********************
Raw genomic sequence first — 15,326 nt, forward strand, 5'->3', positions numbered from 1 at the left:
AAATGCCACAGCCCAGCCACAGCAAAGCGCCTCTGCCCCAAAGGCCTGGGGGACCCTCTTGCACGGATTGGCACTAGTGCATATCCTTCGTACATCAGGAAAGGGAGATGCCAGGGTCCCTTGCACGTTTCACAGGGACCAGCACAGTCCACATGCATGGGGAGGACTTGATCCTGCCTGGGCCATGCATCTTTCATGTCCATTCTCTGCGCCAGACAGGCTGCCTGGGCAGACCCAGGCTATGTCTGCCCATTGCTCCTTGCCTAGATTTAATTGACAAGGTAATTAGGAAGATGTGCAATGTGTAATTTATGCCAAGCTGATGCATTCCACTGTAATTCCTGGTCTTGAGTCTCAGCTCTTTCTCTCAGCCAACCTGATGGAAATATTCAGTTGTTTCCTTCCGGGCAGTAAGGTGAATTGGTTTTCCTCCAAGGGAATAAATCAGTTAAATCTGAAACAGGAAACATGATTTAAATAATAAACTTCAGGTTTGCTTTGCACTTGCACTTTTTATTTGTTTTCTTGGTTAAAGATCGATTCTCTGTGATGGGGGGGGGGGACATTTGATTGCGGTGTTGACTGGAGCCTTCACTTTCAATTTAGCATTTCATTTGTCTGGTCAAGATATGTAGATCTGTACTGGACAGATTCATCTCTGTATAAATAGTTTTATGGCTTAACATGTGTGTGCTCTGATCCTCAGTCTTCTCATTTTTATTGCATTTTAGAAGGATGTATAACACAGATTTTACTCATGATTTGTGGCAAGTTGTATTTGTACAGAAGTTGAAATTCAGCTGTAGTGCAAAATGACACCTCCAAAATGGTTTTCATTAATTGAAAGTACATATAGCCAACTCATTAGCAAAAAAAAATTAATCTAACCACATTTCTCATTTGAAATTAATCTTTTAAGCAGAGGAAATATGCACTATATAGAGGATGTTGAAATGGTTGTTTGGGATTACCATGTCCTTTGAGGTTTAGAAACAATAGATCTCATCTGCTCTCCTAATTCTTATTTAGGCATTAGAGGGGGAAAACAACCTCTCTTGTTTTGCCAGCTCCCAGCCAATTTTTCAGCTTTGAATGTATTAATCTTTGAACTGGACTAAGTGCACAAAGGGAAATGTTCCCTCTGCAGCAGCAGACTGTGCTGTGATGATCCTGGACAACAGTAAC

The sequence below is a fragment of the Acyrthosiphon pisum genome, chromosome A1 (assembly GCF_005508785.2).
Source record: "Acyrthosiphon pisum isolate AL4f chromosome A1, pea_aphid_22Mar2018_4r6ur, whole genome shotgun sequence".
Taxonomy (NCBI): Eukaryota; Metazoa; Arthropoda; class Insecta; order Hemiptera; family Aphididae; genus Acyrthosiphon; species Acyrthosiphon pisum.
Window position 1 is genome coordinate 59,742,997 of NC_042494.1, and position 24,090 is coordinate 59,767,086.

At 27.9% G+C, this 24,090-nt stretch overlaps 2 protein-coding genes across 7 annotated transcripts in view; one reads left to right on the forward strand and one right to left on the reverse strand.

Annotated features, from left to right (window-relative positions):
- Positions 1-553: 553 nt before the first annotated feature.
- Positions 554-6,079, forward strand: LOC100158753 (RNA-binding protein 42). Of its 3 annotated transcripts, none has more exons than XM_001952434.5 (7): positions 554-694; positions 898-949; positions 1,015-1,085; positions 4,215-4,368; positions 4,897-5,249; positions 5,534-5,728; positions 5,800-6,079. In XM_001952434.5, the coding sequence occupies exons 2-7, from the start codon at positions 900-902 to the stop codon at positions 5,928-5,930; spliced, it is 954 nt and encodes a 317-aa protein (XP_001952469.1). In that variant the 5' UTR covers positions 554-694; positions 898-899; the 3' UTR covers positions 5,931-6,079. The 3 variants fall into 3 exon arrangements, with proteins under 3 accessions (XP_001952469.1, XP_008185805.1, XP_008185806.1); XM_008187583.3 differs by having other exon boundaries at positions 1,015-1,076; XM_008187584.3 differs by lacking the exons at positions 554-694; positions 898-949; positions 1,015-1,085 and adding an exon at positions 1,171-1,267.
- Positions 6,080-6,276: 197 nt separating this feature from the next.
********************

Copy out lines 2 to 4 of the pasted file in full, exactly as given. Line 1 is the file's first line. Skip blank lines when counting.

AAATGCCACAGCCCAGCCACAGCAAAGCGCCTCTGCCCCAAAGGCCTGGGGGACCCTCTTGCACGGATTGGCACTAGTGCATATCCTTCGTACATCAGGAAAGGGAGATGCCAGGGTCCCTTGCACGTTTCACAGGGACCAGCACAGTCCACATGCATGGGGAGGACTTGATCCTGCCTGGGCCATGCATCTTTCATGTCCATTCTCTGCGCCAGACAGGCTGCCTGGGCAGACCCAGGCTATGTCTGCCCATTGCTCCTTGCCTAGATTTAATTGACAAGGTAATTAGGAAGATGTGCAATGTGTAATTTATGCCAAGCTGATGCATTCCACTGTAATTCCTGGTCTTGAGTCTCAGCTCTTTCTCTCAGCCAACCTGATGGAAATATTCAGTTGTTTCCTTCCGGGCAGTAAGGTGAATTGGTTTTCCTCCAAGGGAATAAATCAGTTAAATCTGAAACAGGAAACATGATTTAAATAATAAACTTCAGGTTTGCTTTGCACTTGCACTTTTTATTTGTTTTCTTGGTTAAAGATCGATTCTCTGTGATGGGGGGGGGGGACATTTGATTGCGGTGTTGACTGGAGCCTTCACTTTCAATTTAGCATTTCATTTGTCTGGTCAAGATATGTAGATCTGTACTGGACAGATTCATCTCTGTATAAATAGTTTTATGGCTTAACATGTGTGTGCTCTGATCCTCAGTCTTCTCATTTTTATTGCATTTTAGAAGGATGTATAACACAGATTTTACTCATGATTTGTGGCAAGTTGTATTTGTACAGAAGTTGAAATTCAGCTGTAGTGCAAAATGACACCTCCAAAATGGTTTTCATTAATTGAAAGTACATATAGCCAACTCATTAGCAAAAAAAAATTAATCTAACCACATTTCTCATTTGAAATTAATCTTTTAAGCAGAGGAAATATGCACTATATAGAGGATGTTGAAATGGTTGTTTGGGATTACCATGTCCTTTGAGGTTTAGAAACAATAGATCTCATCTGCTCTCCTAATTCTTATTTAGGCATTAGAGGGGGAAAACAACCTCTCTTGTTTTGCCAGCTCCCAGCCAATTTTTCAGCTTTGAATGTATTAATCTTTGAACTGGACTAAGTGCACAAAGGGAAATGTTCCCTCTGCAGCAGCAGACTGTGCTGTGATGATCCTGGACAACAGTAAC

The sequence below is a fragment of the Acyrthosiphon pisum genome, chromosome A1 (assembly GCF_005508785.2).
Source record: "Acyrthosiphon pisum isolate AL4f chromosome A1, pea_aphid_22Mar2018_4r6ur, whole genome shotgun sequence".